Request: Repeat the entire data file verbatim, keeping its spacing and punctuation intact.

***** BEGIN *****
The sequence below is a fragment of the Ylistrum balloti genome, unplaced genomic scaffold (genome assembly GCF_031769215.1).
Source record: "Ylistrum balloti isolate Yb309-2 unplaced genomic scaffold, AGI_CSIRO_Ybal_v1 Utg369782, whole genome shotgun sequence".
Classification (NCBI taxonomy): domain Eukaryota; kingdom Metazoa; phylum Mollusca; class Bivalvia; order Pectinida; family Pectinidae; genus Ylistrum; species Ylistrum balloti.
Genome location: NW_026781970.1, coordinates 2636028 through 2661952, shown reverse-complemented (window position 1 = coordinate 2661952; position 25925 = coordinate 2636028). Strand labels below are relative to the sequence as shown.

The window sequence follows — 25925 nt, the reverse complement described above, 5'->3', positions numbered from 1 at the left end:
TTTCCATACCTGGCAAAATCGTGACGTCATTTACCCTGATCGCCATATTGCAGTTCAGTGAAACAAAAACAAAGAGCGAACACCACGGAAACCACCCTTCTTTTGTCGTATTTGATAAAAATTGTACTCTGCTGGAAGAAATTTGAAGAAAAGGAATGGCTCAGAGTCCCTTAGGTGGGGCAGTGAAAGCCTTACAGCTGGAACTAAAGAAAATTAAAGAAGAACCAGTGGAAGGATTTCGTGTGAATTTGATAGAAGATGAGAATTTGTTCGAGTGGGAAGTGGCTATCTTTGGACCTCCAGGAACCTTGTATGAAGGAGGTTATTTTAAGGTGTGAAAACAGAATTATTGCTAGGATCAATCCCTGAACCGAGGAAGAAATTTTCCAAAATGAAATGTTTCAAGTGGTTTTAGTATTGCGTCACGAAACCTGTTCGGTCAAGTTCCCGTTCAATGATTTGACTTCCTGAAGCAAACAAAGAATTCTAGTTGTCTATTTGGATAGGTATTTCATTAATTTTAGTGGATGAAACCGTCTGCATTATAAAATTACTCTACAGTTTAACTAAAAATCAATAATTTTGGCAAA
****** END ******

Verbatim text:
The sequence below is a fragment of the Ylistrum balloti genome, unplaced genomic scaffold (genome assembly GCF_031769215.1).
Source record: "Ylistrum balloti isolate Yb309-2 unplaced genomic scaffold, AGI_CSIRO_Ybal_v1 Utg369782, whole genome shotgun sequence".
Classification (NCBI taxonomy): domain Eukaryota; kingdom Metazoa; phylum Mollusca; class Bivalvia; order Pectinida; family Pectinidae; genus Ylistrum; species Ylistrum balloti.
Genome location: NW_026781970.1, coordinates 2636028 through 2661952, shown reverse-complemented (window position 1 = coordinate 2661952; position 25925 = coordinate 2636028). Strand labels below are relative to the sequence as shown.

The window sequence follows — 25925 nt, the reverse complement described above, 5'->3', positions numbered from 1 at the left end:
TTTCCATACCTGGCAAAATCGTGACGTCATTTACCCTGATCGCCATATTGCAGTTCAGTGAAACAAAAACAAAGAGCGAACACCACGGAAACCACCCTTCTTTTGTCGTATTTGATAAAAATTGTACTCTGCTGGAAGAAATTTGAAGAAAAGGAATGGCTCAGAGTCCCTTAGGTGGGGCAGTGAAAGCCTTACAGCTGGAACTAAAGAAAATTAAAGAAGAACCAGTGGAAGGATTTCGTGTGAATTTGATAGAAGATGAGAATTTGTTCGAGTGGGAAGTGGCTATCTTTGGACCTCCAGGAACCTTGTATGAAGGAGGTTATTTTAAGGTGTGAAAACAGAATTATTGCTAGGATCAATCCCTGAACCGAGGAAGAAATTTTCCAAAATGAAATGTTTCAAGTGGTTTTAGTATTGCGTCACGAAACCTGTTCGGTCAAGTTCCCGTTCAATGATTTGACTTCCTGAAGCAAACAAAGAATTCTAGTTGTCTATTTGGATAGGTATTTCATTAATTTTAGTGGATGAAACCGTCTGCATTATAAAATTACTCTACAGTTTAACTAAAAATCAATAATTTTGGCAAA